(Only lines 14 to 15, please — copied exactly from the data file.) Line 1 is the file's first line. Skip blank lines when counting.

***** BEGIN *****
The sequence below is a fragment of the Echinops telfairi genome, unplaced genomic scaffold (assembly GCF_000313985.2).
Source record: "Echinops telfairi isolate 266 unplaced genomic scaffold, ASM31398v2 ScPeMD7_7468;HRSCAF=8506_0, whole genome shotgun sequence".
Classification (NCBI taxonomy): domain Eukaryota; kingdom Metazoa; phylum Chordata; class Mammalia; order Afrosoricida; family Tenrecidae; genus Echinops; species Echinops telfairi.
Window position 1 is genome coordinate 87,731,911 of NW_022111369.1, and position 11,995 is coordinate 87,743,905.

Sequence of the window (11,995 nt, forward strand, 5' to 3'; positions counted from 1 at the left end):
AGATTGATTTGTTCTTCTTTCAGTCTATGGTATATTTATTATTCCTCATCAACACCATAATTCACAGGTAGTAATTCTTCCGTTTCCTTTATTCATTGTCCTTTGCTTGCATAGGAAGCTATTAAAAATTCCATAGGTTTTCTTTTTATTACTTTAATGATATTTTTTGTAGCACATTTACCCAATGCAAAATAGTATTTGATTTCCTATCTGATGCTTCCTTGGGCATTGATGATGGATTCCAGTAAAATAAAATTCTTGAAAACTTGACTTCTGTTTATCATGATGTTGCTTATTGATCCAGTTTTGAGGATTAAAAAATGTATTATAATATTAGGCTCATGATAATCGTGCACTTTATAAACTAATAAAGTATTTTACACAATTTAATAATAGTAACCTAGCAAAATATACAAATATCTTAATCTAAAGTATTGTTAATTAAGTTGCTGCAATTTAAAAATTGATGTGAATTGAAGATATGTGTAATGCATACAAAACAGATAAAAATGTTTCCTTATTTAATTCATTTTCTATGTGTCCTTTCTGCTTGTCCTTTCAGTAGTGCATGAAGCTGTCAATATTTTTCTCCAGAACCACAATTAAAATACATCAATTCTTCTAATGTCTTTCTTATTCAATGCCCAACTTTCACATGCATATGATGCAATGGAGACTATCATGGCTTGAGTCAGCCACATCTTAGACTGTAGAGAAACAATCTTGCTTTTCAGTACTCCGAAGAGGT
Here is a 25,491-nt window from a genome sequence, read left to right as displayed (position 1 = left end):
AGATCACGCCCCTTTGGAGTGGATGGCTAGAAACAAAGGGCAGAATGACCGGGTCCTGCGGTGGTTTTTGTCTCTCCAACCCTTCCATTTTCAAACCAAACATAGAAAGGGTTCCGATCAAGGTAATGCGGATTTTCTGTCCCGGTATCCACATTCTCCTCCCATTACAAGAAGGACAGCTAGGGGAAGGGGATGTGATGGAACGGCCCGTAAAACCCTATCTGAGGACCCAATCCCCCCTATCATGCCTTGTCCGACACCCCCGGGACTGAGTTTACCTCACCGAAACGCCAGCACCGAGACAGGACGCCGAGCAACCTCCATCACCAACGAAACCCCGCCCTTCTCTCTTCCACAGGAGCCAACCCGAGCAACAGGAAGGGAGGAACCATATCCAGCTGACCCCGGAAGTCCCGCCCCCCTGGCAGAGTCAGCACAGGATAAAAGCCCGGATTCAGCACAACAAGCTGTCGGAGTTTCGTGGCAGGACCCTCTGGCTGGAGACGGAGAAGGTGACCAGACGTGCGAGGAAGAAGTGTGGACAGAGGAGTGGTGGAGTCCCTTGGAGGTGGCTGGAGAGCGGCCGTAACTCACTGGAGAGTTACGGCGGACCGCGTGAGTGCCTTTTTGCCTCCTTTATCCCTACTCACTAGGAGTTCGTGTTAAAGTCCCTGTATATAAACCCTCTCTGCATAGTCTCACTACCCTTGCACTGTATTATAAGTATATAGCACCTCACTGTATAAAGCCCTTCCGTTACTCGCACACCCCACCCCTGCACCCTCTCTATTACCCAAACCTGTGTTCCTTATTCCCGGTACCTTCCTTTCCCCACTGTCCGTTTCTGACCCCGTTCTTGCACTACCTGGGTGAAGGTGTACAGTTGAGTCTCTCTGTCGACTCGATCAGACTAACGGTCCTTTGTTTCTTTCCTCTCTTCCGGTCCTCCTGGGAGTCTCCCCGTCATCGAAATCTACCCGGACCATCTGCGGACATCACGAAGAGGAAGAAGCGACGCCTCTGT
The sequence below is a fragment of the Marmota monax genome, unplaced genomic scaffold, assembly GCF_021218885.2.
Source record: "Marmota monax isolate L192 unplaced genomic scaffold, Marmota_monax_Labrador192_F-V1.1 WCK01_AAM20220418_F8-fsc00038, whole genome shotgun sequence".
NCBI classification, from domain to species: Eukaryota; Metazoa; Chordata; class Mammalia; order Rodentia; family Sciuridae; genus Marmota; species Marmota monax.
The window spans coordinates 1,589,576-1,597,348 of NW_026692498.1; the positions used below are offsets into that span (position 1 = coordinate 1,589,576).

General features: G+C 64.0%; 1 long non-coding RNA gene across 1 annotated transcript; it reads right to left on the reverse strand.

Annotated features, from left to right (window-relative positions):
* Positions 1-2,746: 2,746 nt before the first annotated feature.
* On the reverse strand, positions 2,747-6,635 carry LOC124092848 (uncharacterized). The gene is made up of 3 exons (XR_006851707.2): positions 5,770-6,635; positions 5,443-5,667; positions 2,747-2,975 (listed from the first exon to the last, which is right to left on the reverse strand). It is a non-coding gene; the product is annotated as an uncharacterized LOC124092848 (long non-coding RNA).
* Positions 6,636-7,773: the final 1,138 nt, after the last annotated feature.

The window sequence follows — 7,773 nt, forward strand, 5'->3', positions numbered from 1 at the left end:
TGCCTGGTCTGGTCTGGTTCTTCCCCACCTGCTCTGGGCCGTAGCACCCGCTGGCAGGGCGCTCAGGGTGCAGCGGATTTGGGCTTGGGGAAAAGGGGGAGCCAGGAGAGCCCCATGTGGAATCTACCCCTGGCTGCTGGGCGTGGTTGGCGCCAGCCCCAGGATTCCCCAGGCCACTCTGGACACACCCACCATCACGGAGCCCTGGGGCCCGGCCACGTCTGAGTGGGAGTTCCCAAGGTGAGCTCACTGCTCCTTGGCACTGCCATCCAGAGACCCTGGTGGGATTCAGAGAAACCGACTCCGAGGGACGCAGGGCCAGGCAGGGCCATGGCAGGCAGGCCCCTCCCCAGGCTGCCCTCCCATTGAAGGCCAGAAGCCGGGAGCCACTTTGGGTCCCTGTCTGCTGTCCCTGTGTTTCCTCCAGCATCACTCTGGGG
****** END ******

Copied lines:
Annotated features, from left to right (window-relative positions):
* Positions 1-2,746: 2,746 nt before the first annotated feature.